Come for an afternoon of music and a great way to end February, Black History, and Interfaith Harmony Month in Oak Ridge!
Multiple community organizations join to make this free concert available. The greater Oak Ridge community welcomes Eric Dozier to the Historic Grove Theater at 123 Randolph Road in Oak Ridge on Saturday February 29, from 4 to 6 p.m. Light refreshments will be served and a Q&A with the artist will follow. The program is free to the public, and donations will be accepted.
From the small rural town of Bakewell, Tennessee, where he was born, Dozier has brought his love of music to the world. He has traveled throughout the United States and Canada, and toured internationally since the age of 12. It was a critical encounter in the Czech Republic, a far cry from Bakewell, that prompted him to pursue his calling. This led him to recognize the true power of music to heal hearts. Of himself he says: “I am a cultural activist, anti-racism educator, and itinerant blues preacher leveraging the power of music to promote healing, justice, and racial reconciliation.”
Eric Dozier is a music educator, cultural activist, and recording artist who uses music to engage communities in dialogue about racism. Encouraging people in finding and lending their voice to the ever-emerging story of humanity lies at the heart of his work. He is committed to “Uniting the World One Song at a Time.” A graduate of Duke University and Duke Divinity School, Dozier is currently pursuing a doctorate researching the effects of Black Gospel Music on communities outside of the Black Church.
Over the last 30 years, he has served as the musical director for the World Famous Harlem Gospel Choir, partnered with the award winning Children’s Theatre Company of New York City, been a featured artist at the United Nations, and a workshop leader at the Festival of Voices in association with the University of Tasmania Conservatorium of Music. Through these collaborations, he has been honored to share the stage with the likes of Harry Belafonte, Red Grammer, and even Nelson Mandela.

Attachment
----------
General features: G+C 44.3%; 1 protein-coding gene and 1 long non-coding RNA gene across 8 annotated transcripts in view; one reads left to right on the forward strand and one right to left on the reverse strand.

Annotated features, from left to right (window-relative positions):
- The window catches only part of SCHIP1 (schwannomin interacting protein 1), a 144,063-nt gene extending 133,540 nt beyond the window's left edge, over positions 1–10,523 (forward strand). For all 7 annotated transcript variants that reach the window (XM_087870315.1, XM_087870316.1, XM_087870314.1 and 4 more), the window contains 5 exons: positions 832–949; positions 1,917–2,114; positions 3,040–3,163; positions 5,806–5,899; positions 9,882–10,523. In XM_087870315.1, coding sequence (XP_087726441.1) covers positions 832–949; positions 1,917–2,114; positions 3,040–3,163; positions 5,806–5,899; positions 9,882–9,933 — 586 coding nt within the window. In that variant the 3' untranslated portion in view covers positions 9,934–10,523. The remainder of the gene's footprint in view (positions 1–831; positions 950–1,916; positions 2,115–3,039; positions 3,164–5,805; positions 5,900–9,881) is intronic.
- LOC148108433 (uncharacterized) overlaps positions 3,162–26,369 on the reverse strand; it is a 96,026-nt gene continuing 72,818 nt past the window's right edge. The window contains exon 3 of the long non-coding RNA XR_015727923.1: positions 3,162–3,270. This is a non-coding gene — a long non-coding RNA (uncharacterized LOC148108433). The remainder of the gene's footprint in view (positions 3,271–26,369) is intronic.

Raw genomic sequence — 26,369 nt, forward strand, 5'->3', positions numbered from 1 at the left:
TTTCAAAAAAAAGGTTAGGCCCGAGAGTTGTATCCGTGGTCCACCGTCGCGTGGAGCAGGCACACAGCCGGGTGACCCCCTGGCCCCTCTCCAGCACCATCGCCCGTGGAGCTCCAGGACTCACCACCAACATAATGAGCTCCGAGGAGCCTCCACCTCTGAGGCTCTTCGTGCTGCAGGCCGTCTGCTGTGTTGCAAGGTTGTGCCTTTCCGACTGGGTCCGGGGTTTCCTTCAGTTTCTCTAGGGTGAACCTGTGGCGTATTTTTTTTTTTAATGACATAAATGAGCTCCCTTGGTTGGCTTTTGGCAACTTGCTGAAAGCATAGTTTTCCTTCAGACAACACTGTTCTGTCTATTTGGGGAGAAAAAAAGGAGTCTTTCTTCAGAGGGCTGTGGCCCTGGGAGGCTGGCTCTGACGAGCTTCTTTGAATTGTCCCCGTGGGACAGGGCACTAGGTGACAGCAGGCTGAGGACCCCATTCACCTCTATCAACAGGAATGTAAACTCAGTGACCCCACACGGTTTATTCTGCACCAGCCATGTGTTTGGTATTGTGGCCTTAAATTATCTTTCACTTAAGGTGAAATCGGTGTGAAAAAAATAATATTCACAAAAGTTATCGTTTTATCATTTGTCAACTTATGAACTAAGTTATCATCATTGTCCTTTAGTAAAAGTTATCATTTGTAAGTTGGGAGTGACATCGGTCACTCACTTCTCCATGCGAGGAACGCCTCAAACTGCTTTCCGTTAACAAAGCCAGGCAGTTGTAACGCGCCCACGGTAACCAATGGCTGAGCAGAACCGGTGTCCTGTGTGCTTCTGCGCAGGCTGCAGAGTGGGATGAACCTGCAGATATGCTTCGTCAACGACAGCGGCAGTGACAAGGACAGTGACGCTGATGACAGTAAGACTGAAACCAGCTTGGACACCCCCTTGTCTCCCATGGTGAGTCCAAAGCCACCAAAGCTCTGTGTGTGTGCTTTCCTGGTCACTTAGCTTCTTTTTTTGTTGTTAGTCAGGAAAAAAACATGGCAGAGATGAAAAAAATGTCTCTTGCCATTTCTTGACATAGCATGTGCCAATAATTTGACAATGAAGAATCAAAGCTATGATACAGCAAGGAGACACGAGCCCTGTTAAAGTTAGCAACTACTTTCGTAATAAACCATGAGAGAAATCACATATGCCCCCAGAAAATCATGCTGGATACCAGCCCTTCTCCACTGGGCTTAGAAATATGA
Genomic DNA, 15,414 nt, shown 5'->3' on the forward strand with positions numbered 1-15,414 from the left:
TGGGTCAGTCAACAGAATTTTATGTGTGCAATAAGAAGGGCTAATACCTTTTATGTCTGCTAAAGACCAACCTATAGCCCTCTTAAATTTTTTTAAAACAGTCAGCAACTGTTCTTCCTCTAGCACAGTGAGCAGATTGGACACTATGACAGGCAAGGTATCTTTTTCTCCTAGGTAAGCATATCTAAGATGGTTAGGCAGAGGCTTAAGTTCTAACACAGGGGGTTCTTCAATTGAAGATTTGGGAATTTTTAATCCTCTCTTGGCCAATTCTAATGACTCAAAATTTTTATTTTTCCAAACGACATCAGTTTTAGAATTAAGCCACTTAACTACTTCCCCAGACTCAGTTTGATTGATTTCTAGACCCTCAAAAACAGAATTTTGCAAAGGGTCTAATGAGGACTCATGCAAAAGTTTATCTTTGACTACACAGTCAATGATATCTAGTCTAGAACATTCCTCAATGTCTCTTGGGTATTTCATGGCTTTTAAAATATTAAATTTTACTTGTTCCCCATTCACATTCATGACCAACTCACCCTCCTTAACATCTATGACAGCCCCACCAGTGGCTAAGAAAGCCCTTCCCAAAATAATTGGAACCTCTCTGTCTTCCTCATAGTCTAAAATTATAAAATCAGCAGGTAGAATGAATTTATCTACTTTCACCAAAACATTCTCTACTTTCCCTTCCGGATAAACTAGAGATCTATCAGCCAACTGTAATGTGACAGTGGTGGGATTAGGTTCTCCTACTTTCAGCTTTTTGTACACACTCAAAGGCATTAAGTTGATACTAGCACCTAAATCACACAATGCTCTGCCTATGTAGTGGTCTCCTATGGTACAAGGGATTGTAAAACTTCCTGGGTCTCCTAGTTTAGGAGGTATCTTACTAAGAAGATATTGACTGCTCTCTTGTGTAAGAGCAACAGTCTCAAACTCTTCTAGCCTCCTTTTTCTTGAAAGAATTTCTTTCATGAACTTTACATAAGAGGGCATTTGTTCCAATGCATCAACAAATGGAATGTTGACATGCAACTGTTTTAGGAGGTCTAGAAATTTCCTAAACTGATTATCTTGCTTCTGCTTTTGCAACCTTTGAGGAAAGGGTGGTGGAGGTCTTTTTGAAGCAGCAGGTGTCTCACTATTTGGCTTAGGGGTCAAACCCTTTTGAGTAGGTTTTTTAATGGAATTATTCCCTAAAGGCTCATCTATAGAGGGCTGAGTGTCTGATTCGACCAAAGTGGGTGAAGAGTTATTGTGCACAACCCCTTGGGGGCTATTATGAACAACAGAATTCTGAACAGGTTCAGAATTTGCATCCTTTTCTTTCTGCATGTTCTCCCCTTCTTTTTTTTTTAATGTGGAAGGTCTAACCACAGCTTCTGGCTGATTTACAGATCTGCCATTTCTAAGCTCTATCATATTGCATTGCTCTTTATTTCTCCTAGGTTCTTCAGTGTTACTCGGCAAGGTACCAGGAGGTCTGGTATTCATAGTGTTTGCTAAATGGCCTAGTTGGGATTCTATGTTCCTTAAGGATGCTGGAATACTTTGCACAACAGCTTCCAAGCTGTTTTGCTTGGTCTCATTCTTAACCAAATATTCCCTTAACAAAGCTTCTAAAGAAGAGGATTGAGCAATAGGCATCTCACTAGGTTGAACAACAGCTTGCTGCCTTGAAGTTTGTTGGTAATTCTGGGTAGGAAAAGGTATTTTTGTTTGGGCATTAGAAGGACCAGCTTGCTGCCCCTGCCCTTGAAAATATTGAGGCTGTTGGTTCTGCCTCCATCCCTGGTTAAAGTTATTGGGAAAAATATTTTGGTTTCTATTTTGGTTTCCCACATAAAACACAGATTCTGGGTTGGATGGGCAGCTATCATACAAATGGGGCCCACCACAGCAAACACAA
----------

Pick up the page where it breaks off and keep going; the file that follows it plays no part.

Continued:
Dozier currently serves on the Education Curriculum Development Committee for the forthcoming National Museum of African American Music to be built in Nashville, Tennessee, and he has recently launched the Young People’s Freedom Song Initiative, a community supported grassroots music education movement.
Equal parts live performance and lecture, “A Change Is Gonna Come: Musical Journeys Through American Race Relations” is a unique way of experiencing the impact of music on American culture, identity, and social progress. Through his wealth of experience working with groups of all ages and his unique blend of Down and Dirty Blues, Socially Conscious Soul, and Spirit Fueled Gospel Music, cultural activist and musician Eric Dozier takes you on a journey as he shines a light at the crossroads of music and American race relations by performing songs and discussing key musical figures and themes from the Abolitionists, Civil Rights, labor, and anti-war movements, as well as other contemporary voices of change both within the U.S. and internationally. By the end, participants are guided to understand what it means to be an active and creative advocate of diversity and equity imbued with a renewedsense sense of mission and commitment to becoming the change they wish to see.
We hope that participants will:
● GAIN a greater understanding of why race issues are as they are.
● INCREASE their knowledge about the impact of race on their personal and work relationships.
● EXPLORE personal insights on how popular culture has influenced their own self-concept.
● EXAMINE the often overlooked “Other Tradition” of multiracial cooperation and draw inspiration from this dynamic model of social progress.
● LEARN to appreciate the role music has played in shaping past and present society by examining the personal and cultural forces that have inspired various artists and their songs.
● EXPERIENCE viscerally the unifying force of group songs, not just by hearing them, but by SINGING them together!
For more information: John Spratling at 865 363-9759 [email protected]
More information will be added as it becomes available.
You can contact John Huotari, owner and publisher of Oak Ridge Today, at (865) 951-9692 or [email protected]
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